Cape Breton's Magazine

> Issue 67 > Page 22 - Fr. Rod MacSween's Memories of Ironville

Page 22 - Fr. Rod MacSween's Memories of Ironville

Published by Ronald Caplan on 1994/8/1 (319 reads)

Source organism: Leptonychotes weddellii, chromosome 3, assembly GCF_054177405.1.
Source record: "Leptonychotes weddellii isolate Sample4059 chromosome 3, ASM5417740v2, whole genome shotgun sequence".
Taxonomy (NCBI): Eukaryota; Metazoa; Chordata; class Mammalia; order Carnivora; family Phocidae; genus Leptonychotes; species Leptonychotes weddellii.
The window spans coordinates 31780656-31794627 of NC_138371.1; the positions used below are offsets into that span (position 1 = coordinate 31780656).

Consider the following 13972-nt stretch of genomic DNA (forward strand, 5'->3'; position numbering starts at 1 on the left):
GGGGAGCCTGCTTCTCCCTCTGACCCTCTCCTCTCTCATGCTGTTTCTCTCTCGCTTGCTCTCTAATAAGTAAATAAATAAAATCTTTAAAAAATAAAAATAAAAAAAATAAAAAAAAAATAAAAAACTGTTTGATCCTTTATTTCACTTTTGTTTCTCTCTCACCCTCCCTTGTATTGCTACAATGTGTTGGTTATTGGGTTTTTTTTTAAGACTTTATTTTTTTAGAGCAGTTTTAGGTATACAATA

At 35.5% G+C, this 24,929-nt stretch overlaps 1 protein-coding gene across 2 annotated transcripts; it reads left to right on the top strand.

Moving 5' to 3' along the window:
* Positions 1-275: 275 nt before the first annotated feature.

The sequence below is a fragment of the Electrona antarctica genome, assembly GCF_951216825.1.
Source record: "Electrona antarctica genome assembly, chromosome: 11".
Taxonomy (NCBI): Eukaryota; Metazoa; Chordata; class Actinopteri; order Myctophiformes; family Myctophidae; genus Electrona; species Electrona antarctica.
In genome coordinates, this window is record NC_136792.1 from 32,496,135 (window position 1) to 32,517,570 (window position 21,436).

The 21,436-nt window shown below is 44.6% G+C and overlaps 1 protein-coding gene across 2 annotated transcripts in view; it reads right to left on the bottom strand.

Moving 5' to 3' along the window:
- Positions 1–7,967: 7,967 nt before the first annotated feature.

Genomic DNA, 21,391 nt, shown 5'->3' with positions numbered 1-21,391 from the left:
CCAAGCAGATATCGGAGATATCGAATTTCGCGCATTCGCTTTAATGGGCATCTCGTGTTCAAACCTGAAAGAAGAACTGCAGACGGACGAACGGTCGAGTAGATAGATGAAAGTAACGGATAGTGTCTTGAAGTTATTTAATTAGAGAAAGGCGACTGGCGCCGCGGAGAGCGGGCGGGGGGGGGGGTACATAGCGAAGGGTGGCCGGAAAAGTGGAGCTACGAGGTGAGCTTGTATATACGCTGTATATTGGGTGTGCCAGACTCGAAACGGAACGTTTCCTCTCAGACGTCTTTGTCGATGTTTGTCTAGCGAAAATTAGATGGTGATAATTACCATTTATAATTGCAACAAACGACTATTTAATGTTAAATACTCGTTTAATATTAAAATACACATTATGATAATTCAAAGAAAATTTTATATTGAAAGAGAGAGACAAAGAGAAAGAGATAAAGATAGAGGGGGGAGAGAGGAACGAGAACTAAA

mind. One of my brothers reported the catching of a dog fish on the shore by a neighbor, Danny MacMullin. "He was afraid to take the hook out of its mouth, and so he beat it over the head again and again with the handle of the rod until it was dead." I was thrilled at his relation of the event and trotted down the hill to have a look. The beach was deserted and I walked along the water to where the fish lay. I had expected a fish with a dog's head, and I saw a fish's body, black and shiny, and a splatter where the head was. I trotted back up the hiU to the farm house. My five-year-old brain could not assimilate the experience and I said nothing to the others. A few days later the same Danny MacMullin shot a crow as it THE CAPE BRETON "Irresistible" The Kingston Whig-Standard "A boatload of Maritime fun" AUGUST: Aug. 2 - 4 Centre 200 SYDNEY Aug. 7 - 9 St. F. X. Auditorium ANTIGONISH Aug. 5 - 6 S.A.E.R.C. PORT HAWKESBURY Aug. 10 -11 Centre Bras d'Or BADDECK (llth: 2 performances) Aug. 21 - 23 Rebecca Cohn HAUFAX Aug. 19 - 20 DeCoste Centre PICTOU Aug. 25 - 27 Savoy Theatre GLACE BAY Capebreton ISLAND I CANADA/ NOVA SCOTIA COOPERATION AGREEMENT ON CULTURAL DEVELOPMENT Canada >C Canadian BACK HOME FROIVI THEIR TRIUMPHANT NATIONAL TOUR '94 flew over his head. This was a very unusual event as the crows were almost impossible to comer. The sight of a gun was enough to send them into hiding. Danny the Redoubtable, how? ever, had conquered. Again I was too far off to have witnessed the crow's faU. Once more, all alone, I crossed into the field be? hind the farm house, and found the crow, a mess of splayed featiiers, upon the grass. It was no longer loud and raucous, no longer saucy and defiant. It was only feathers, and the blood upon the feathers looked black also. I SOMETIMES THINK THAT MY PARENTS LIVED in a foreign land because their hearts were so firmly set in the Gael? ic culture of their childhood. My mother would often tum to us after singing some Gaelic air and recite in bland ordinary Eng- Ush the contents of her magic song. It never seemed so wonder? ful to me but the air that clung to it was fine to the ear.... My father seldom sang at all. Once in a while he would feel the urge and sing a long ballad about a dog named "Pilate." But he loved to Usten to the old airs and then would express his appre? ciation. Once, after he listened to some recordings of Gaelic songs, he said, "I don't want to listen to English airs again." His statement was delivered with a quiet decision, but after we moved to town and the radio arrived, he was swamped, as we all were, in modem English or American music. His mother, my grandmother, lived for many years in Glace Bay, with her daughter Mary Ann, a widow, and her two boys. The grandmother never leamed to speak English and was there? fore cut off from us, who had no command of Gaelic. Her world became her house, and generaUy she spoke only to her three companions. My father visited her unfaiUngly on Sunday even? ings. Sometimes she would want to sing, and he would sit with? out moving while she went through long ballads and hymns. Some of these were very long and he said that he could have walked two miles whUe she sang a single number. However it happened we do not know, but tiiiese songs had slumbered deep in her memory for many years. She had not taught them to her children, but now they surged up from within her and demanded expression. One time, at my father's insistence, I got Dr. Nich? olson to visit her to leam some of her repertoire. She sang to him for about two hours while he wrote rapdily in a notebook. He was pleased with what she gave him, but she was very old and was exhausted after the visit. She was very happy to think that her beloved songs were worthy of being recorded. She died a short time later and most of her songs were buried with her. My father showed no desire to teach us Gaelic. He himself had gone to school for only about three years. At that time the chil? dren all spoke Gaelic. The classes were in English and he leamed very Uttle. Then eventually he got work in a mine in Glace Bay. I've been told that he was only twelve years of age at the time. With his poor command of EngUsh and strong Scottish accent, he was often an object of mockery for the older men. Hence he regarded Gaelic as a drawback and a hindrance. His English improved gradually all through his life. He read pa? pers and magazmes with facility, and the strong accent gradual- Year 'Round Christmas Shop Le .Brignolet L ' FINE GIFTS i Maritime and Canadian Handcrafts and Souvenirs Folk Art and Country Gifts Quality Brass and Imported Gifts Kitchen and Bath Shop 303 CHARLOTTE STREET 539-7338 SYDNEY BIP1C6
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